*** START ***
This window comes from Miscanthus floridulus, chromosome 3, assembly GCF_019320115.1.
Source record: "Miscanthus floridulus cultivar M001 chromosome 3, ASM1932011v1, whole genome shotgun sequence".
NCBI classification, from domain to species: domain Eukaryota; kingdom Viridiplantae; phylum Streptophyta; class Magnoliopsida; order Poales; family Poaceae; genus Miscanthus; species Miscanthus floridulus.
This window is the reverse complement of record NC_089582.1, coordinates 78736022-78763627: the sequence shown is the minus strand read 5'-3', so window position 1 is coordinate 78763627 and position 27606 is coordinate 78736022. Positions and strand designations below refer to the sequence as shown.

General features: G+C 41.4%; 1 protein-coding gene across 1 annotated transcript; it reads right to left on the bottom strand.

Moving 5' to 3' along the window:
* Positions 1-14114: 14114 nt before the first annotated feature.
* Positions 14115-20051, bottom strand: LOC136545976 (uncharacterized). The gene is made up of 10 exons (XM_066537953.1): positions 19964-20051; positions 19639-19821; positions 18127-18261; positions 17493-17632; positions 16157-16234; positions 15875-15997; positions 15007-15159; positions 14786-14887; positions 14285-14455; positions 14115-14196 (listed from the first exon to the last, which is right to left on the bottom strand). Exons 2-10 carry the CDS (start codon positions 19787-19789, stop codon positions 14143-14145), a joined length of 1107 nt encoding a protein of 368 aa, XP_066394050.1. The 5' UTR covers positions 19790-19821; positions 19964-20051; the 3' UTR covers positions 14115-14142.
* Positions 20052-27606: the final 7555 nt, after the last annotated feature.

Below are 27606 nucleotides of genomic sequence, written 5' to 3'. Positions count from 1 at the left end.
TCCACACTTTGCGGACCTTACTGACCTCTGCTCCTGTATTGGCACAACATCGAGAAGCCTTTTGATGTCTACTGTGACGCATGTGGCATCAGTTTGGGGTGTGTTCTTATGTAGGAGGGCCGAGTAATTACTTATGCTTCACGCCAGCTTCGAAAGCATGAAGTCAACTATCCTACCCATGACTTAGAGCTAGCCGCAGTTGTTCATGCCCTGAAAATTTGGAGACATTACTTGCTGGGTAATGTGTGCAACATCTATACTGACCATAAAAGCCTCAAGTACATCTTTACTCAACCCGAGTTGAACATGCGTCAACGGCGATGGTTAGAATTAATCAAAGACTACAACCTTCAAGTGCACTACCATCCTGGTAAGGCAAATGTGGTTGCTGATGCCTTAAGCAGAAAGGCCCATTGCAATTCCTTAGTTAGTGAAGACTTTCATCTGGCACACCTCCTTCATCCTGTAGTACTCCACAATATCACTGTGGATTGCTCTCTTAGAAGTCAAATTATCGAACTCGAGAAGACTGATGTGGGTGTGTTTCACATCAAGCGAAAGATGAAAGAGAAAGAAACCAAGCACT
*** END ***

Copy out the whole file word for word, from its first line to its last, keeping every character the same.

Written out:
This window comes from Miscanthus floridulus, chromosome 3, assembly GCF_019320115.1.
Source record: "Miscanthus floridulus cultivar M001 chromosome 3, ASM1932011v1, whole genome shotgun sequence".
NCBI classification, from domain to species: domain Eukaryota; kingdom Viridiplantae; phylum Streptophyta; class Magnoliopsida; order Poales; family Poaceae; genus Miscanthus; species Miscanthus floridulus.
This window is the reverse complement of record NC_089582.1, coordinates 78736022-78763627: the sequence shown is the minus strand read 5'-3', so window position 1 is coordinate 78763627 and position 27606 is coordinate 78736022. Positions and strand designations below refer to the sequence as shown.

General features: G+C 41.4%; 1 protein-coding gene across 1 annotated transcript; it reads right to left on the bottom strand.

Moving 5' to 3' along the window:
* Positions 1-14114: 14114 nt before the first annotated feature.
* Positions 14115-20051, bottom strand: LOC136545976 (uncharacterized). The gene is made up of 10 exons (XM_066537953.1): positions 19964-20051; positions 19639-19821; positions 18127-18261; positions 17493-17632; positions 16157-16234; positions 15875-15997; positions 15007-15159; positions 14786-14887; positions 14285-14455; positions 14115-14196 (listed from the first exon to the last, which is right to left on the bottom strand). Exons 2-10 carry the CDS (start codon positions 19787-19789, stop codon positions 14143-14145), a joined length of 1107 nt encoding a protein of 368 aa, XP_066394050.1. The 5' UTR covers positions 19790-19821; positions 19964-20051; the 3' UTR covers positions 14115-14142.
* Positions 20052-27606: the final 7555 nt, after the last annotated feature.

Below are 27606 nucleotides of genomic sequence, written 5' to 3'. Positions count from 1 at the left end.
TCCACACTTTGCGGACCTTACTGACCTCTGCTCCTGTATTGGCACAACATCGAGAAGCCTTTTGATGTCTACTGTGACGCATGTGGCATCAGTTTGGGGTGTGTTCTTATGTAGGAGGGCCGAGTAATTACTTATGCTTCACGCCAGCTTCGAAAGCATGAAGTCAACTATCCTACCCATGACTTAGAGCTAGCCGCAGTTGTTCATGCCCTGAAAATTTGGAGACATTACTTGCTGGGTAATGTGTGCAACATCTATACTGACCATAAAAGCCTCAAGTACATCTTTACTCAACCCGAGTTGAACATGCGTCAACGGCGATGGTTAGAATTAATCAAAGACTACAACCTTCAAGTGCACTACCATCCTGGTAAGGCAAATGTGGTTGCTGATGCCTTAAGCAGAAAGGCCCATTGCAATTCCTTAGTTAGTGAAGACTTTCATCTGGCACACCTCCTTCATCCTGTAGTACTCCACAATATCACTGTGGATTGCTCTCTTAGAAGTCAAATTATCGAACTCGAGAAGACTGATGTGGGTGTGTTTCACATCAAGCGAAAGATGAAAGAGAAAGAAACCAAGCACT